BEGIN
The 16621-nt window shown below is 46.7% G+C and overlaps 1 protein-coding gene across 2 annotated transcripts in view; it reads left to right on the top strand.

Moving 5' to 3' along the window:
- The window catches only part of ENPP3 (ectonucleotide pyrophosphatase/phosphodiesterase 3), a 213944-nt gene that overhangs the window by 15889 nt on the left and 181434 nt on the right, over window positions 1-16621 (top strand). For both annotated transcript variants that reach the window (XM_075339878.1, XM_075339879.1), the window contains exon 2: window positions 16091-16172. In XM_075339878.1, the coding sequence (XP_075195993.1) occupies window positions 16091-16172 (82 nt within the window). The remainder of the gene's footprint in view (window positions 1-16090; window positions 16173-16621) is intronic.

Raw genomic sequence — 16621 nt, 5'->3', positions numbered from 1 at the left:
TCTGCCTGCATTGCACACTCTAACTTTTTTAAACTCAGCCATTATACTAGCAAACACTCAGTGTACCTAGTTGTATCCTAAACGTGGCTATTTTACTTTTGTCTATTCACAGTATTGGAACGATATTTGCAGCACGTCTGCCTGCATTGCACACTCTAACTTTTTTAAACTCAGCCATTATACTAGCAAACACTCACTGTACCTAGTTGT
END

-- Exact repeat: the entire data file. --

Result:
The 16621-nt window shown below is 46.7% G+C and overlaps 1 protein-coding gene across 2 annotated transcripts in view; it reads left to right on the top strand.

Moving 5' to 3' along the window:
- The window catches only part of ENPP3 (ectonucleotide pyrophosphatase/phosphodiesterase 3), a 213944-nt gene that overhangs the window by 15889 nt on the left and 181434 nt on the right, over window positions 1-16621 (top strand). For both annotated transcript variants that reach the window (XM_075339878.1, XM_075339879.1), the window contains exon 2: window positions 16091-16172. In XM_075339878.1, the coding sequence (XP_075195993.1) occupies window positions 16091-16172 (82 nt within the window). The remainder of the gene's footprint in view (window positions 1-16090; window positions 16173-16621) is intronic.

Raw genomic sequence — 16621 nt, 5'->3', positions numbered from 1 at the left:
TCTGCCTGCATTGCACACTCTAACTTTTTTAAACTCAGCCATTATACTAGCAAACACTCAGTGTACCTAGTTGTATCCTAAACGTGGCTATTTTACTTTTGTCTATTCACAGTATTGGAACGATATTTGCAGCACGTCTGCCTGCATTGCACACTCTAACTTTTTTAAACTCAGCCATTATACTAGCAAACACTCACTGTACCTAGTTGT